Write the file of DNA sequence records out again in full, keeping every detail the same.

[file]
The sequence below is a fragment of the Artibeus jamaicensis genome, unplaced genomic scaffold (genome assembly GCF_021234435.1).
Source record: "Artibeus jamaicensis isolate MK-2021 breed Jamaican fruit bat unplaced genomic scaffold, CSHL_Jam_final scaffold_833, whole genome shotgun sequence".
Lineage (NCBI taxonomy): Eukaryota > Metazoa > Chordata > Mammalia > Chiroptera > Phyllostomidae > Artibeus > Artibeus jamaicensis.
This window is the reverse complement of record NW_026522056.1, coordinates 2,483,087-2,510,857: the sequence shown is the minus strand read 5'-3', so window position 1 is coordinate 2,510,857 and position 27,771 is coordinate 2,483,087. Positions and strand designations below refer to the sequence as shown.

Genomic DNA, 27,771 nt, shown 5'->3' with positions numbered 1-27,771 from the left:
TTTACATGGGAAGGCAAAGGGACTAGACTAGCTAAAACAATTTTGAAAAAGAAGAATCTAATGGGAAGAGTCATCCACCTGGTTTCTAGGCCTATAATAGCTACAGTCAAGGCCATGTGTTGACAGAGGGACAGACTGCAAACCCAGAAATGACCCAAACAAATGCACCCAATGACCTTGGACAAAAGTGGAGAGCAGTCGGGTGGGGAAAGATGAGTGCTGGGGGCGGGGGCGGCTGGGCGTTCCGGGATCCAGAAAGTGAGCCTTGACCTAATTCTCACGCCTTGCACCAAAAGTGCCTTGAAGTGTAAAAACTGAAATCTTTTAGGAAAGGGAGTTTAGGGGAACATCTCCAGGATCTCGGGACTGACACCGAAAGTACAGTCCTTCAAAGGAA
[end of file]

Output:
The sequence below is a fragment of the Artibeus jamaicensis genome, unplaced genomic scaffold (genome assembly GCF_021234435.1).
Source record: "Artibeus jamaicensis isolate MK-2021 breed Jamaican fruit bat unplaced genomic scaffold, CSHL_Jam_final scaffold_833, whole genome shotgun sequence".
Lineage (NCBI taxonomy): Eukaryota > Metazoa > Chordata > Mammalia > Chiroptera > Phyllostomidae > Artibeus > Artibeus jamaicensis.
This window is the reverse complement of record NW_026522056.1, coordinates 2,483,087-2,510,857: the sequence shown is the minus strand read 5'-3', so window position 1 is coordinate 2,510,857 and position 27,771 is coordinate 2,483,087. Positions and strand designations below refer to the sequence as shown.

Genomic DNA, 27,771 nt, shown 5'->3' with positions numbered 1-27,771 from the left:
TTTACATGGGAAGGCAAAGGGACTAGACTAGCTAAAACAATTTTGAAAAAGAAGAATCTAATGGGAAGAGTCATCCACCTGGTTTCTAGGCCTATAATAGCTACAGTCAAGGCCATGTGTTGACAGAGGGACAGACTGCAAACCCAGAAATGACCCAAACAAATGCACCCAATGACCTTGGACAAAAGTGGAGAGCAGTCGGGTGGGGAAAGATGAGTGCTGGGGGCGGGGGCGGCTGGGCGTTCCGGGATCCAGAAAGTGAGCCTTGACCTAATTCTCACGCCTTGCACCAAAAGTGCCTTGAAGTGTAAAAACTGAAATCTTTTAGGAAAGGGAGTTTAGGGGAACATCTCCAGGATCTCGGGACTGACACCGAAAGTACAGTCCTTCAAAGGAA